Thailand mulls troop withdrawal: PM
Thailand's premier said he was not against withdrawing troops from a disputed border area after Cambodia issued a deadline and warned of armed conflict, but said details must first be agreed.
Thailand's premier said on Tuesday he was not against withdrawing troops from a disputed border area after Cambodia issued a deadline and warned of armed conflict, but said details must first be agreed.
Thai Prime Minister Somchai Wongsawat called an urgent meeting of the top military brass after his Cambodian opposite Hun Sen gave Thai troops on Tuesday midday deadline to remove about 80 soldiers he said had encroached onto their territory.
"Thailand is not opposed to a withdrawal, where each side moves back to avoid confrontation, but we propose that the detail of any withdrawal should be worked out by a joint committee," Somchai told reporters.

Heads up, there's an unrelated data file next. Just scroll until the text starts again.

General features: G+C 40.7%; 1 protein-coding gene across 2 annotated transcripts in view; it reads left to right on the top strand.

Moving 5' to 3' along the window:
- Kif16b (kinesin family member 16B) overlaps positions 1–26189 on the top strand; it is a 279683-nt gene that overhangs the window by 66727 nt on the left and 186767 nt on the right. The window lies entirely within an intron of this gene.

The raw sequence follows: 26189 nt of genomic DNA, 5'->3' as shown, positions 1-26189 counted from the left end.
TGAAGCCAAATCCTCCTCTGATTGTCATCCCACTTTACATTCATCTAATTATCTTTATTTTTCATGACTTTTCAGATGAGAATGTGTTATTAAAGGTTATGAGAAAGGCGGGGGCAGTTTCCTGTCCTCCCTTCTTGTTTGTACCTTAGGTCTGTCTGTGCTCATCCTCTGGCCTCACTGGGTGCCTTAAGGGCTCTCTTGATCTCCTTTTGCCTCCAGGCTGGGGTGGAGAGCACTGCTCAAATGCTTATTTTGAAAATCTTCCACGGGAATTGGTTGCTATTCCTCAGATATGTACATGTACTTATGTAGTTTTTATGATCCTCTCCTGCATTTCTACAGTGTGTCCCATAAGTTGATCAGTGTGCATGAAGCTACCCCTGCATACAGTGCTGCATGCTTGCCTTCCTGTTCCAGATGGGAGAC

"The joint committee would consult on how far the two countries must withdraw," he said.
Hun Sen's ultimatum came after talks between the Cambodian foreign minister and Thailand's foreign minister Sompong Amornviwat in Phnom Penh, which ended without a breakthrough in the three-month stand-off.
Sompong on Tuesday appeared bullish, saying he thought should they should wait for Cambodian officials to cool down and insisting the disputed land near the ancient Cambodian Preah Vihear temple belonged to Thailand.
"The problem now is not about withdrawing or not withdrawing -- it's our territory. How can they tell us that it is their territory?" he told reporters.
"As soon as I returned, there was a report of a deadline. What can we do? We are in our own homeland, and they want us to evict us from our own home."
Tensions between the neighbours first flared in July. Tensions escalated into a military confrontation in which up to 1,000 Cambodian and Thai troops faced off for six weeks in a small patch of land, although both sides in August agreed to reduce troop numbers.